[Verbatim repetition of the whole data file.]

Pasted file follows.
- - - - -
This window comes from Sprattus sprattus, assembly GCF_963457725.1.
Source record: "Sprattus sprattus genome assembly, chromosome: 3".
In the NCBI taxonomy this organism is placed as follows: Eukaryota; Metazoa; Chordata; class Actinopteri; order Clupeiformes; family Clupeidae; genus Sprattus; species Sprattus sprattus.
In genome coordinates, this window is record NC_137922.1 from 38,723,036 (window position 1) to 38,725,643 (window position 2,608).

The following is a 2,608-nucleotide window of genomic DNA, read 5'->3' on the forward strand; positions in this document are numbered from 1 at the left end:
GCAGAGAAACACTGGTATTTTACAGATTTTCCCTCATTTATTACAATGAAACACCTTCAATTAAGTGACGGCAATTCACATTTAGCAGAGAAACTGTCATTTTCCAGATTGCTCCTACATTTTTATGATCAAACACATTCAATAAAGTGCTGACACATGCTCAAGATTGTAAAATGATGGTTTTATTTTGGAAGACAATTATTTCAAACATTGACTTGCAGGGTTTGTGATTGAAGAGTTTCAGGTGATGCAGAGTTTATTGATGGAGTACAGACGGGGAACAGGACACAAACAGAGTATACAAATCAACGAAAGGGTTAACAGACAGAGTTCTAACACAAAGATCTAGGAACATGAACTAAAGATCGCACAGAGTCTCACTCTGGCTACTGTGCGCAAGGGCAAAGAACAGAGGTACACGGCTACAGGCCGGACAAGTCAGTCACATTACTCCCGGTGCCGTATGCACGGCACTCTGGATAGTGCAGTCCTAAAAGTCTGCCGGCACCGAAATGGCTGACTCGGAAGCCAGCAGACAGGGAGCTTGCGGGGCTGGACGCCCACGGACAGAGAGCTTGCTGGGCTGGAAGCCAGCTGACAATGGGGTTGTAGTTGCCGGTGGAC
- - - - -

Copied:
This window comes from Sprattus sprattus, assembly GCF_963457725.1.
Source record: "Sprattus sprattus genome assembly, chromosome: 3".
In the NCBI taxonomy this organism is placed as follows: Eukaryota; Metazoa; Chordata; class Actinopteri; order Clupeiformes; family Clupeidae; genus Sprattus; species Sprattus sprattus.
In genome coordinates, this window is record NC_137922.1 from 38,723,036 (window position 1) to 38,725,643 (window position 2,608).

The following is a 2,608-nucleotide window of genomic DNA, read 5'->3' on the forward strand; positions in this document are numbered from 1 at the left end:
GCAGAGAAACACTGGTATTTTACAGATTTTCCCTCATTTATTACAATGAAACACCTTCAATTAAGTGACGGCAATTCACATTTAGCAGAGAAACTGTCATTTTCCAGATTGCTCCTACATTTTTATGATCAAACACATTCAATAAAGTGCTGACACATGCTCAAGATTGTAAAATGATGGTTTTATTTTGGAAGACAATTATTTCAAACATTGACTTGCAGGGTTTGTGATTGAAGAGTTTCAGGTGATGCAGAGTTTATTGATGGAGTACAGACGGGGAACAGGACACAAACAGAGTATACAAATCAACGAAAGGGTTAACAGACAGAGTTCTAACACAAAGATCTAGGAACATGAACTAAAGATCGCACAGAGTCTCACTCTGGCTACTGTGCGCAAGGGCAAAGAACAGAGGTACACGGCTACAGGCCGGACAAGTCAGTCACATTACTCCCGGTGCCGTATGCACGGCACTCTGGATAGTGCAGTCCTAAAAGTCTGCCGGCACCGAAATGGCTGACTCGGAAGCCAGCAGACAGGGAGCTTGCGGGGCTGGACGCCCACGGACAGAGAGCTTGCTGGGCTGGAAGCCAGCTGACAATGGGGTTGTAGTTGCCGGTGGAC